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Its wrong to think formative assessment is a test

Barnana Hemoprava Sarkar

Maya Menon talks about formative assessment.

Maya Menon, who has worked in the field of education for more than 30 years, tells The Observer what has gone wrong with formative assessment-test conducted by teachers in the middle of the term to understand the student's position in class. Steps should be taken to provide children better help to improve their education, the founder director of The Teacher Foundation says. Excerpts from an interview:

Q: Is the formative assessment test helping the student?
A: First, we need to correct the idea that a formative assessment equals a test, because it is not so. It is supposed to inform the teacher how much the child has learnt. The CBSE spoils the understanding of formative assessment by making it a test. It is not about checking and marking. “Formative” can be likened to a doctor using a thermometer to measure the temperature of a child to detect his/her disease, to prescribe medicines. This information is more for the teacher so he/she can take corrective measures to enhance the child’s development.

Q: The Teachers’ Association prepares question papers despite instructions by the Department of Public Instruction that respective subject teachers should prepare them.
A: This is what the government has to take measures against. It is their teachers; they should make sure it is set by those who are assigned to do so, and not by the associations. And that is not something which you or I can change. The government knows about it and should do something about it.

Q: Aren’t glitches in the system hampering the student’s state of mind?
A: There are lots of glitches…. But children are resilient and have this amazing capacity to overcome all these. But that does not make it OK to do so. A child is forced to cope with all the mess that we create in schools and during examinations. It’s not fair, it’s not right and it’s certainly not how we raise the youth of our country. We have to put the child’s interest before everything. Often, decisions at schools are taken based on convenience rather than on… what is required for children. We need to get out of this.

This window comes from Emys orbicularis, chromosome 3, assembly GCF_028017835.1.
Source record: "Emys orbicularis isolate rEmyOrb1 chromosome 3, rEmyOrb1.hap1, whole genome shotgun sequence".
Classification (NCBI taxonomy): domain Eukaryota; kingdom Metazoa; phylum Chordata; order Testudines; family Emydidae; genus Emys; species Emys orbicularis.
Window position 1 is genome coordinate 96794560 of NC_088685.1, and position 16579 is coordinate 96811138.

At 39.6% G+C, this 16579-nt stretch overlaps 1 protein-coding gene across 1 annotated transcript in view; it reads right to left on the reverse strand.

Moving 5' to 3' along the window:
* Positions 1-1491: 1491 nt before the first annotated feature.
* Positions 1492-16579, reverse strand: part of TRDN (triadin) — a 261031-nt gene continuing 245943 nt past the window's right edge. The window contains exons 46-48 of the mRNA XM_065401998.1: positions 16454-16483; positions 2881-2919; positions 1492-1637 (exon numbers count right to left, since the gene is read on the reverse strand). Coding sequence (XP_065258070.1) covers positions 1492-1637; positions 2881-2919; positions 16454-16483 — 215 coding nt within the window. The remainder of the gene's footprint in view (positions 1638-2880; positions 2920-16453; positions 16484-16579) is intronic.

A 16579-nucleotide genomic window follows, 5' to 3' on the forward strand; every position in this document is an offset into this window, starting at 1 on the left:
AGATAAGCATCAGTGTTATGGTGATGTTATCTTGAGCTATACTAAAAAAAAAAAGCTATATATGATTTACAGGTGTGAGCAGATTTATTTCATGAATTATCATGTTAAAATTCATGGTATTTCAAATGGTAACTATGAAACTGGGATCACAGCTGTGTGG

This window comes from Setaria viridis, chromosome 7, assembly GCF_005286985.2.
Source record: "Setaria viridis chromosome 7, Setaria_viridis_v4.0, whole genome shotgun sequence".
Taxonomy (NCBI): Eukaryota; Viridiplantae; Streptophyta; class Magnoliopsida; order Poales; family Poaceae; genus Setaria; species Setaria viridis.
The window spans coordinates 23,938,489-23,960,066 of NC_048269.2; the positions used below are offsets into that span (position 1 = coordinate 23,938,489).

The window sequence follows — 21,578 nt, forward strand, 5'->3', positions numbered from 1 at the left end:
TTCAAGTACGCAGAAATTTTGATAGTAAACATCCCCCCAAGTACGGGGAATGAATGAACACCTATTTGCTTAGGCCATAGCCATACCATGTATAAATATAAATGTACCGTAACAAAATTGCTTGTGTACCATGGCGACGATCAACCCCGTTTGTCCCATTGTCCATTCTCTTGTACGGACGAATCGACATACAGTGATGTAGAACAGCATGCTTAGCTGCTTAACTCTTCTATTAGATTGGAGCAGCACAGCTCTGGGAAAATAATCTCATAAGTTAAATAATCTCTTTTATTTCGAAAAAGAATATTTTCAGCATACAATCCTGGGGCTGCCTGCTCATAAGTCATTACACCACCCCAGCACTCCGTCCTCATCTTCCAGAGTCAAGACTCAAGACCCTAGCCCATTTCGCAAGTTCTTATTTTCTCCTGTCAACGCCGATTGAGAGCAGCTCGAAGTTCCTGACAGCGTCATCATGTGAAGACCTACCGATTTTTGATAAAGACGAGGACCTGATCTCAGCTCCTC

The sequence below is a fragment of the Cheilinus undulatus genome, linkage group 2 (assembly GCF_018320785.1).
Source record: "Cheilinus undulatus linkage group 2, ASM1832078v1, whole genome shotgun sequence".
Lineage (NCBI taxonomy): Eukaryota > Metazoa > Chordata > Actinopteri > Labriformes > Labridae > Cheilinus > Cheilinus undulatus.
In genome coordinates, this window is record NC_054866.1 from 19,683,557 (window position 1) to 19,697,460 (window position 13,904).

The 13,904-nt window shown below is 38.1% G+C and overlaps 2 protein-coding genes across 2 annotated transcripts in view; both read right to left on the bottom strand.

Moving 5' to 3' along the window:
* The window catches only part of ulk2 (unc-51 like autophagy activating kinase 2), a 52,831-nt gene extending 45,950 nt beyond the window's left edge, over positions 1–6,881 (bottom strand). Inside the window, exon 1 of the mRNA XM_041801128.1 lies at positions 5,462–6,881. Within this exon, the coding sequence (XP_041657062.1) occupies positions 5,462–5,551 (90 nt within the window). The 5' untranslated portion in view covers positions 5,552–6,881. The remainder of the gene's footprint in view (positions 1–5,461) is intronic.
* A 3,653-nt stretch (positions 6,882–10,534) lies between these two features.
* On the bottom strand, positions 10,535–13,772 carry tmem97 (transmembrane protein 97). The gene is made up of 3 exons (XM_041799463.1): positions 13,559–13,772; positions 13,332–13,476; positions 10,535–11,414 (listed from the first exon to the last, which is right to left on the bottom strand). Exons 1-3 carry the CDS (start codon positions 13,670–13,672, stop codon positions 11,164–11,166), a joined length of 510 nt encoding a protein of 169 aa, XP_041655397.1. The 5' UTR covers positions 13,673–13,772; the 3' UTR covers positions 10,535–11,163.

Q: If the system is hampering the children, do you think they should be informed about it?
A: Even if we inform them, they are too young to make decisions. How can we expect children six to ten years old to specify the kind of education they expect from their school? By the time they are old enough to make decisions, they are already out of school, and all those years in school go waste. Who has to make those demands then? It is the adult who works in the child’s favour that should do it. That includes their parents and teachers. It is a huge responsibility, particularly on teachers and departments of education, to make decisions with the child’s interest at heart. In a populated country like India where many children come from underprivileged backgrounds, the parents do not have the right means to take proper decisions.

Q: Are there alternative ways to help educate the child?
A: Of course. There are a lot of tested methods, including our current work in training and supporting teachers. There are several ways to work with children, notwithstanding the large number of students in a class. We take in teachers who are already working in a school. We do a needs analysis, where we analyze what the school needs and how the teachers teach. Based on that, we work out a list of primary areas that need to be improved. Then we train the teachers in methods that help them impart education in a better way.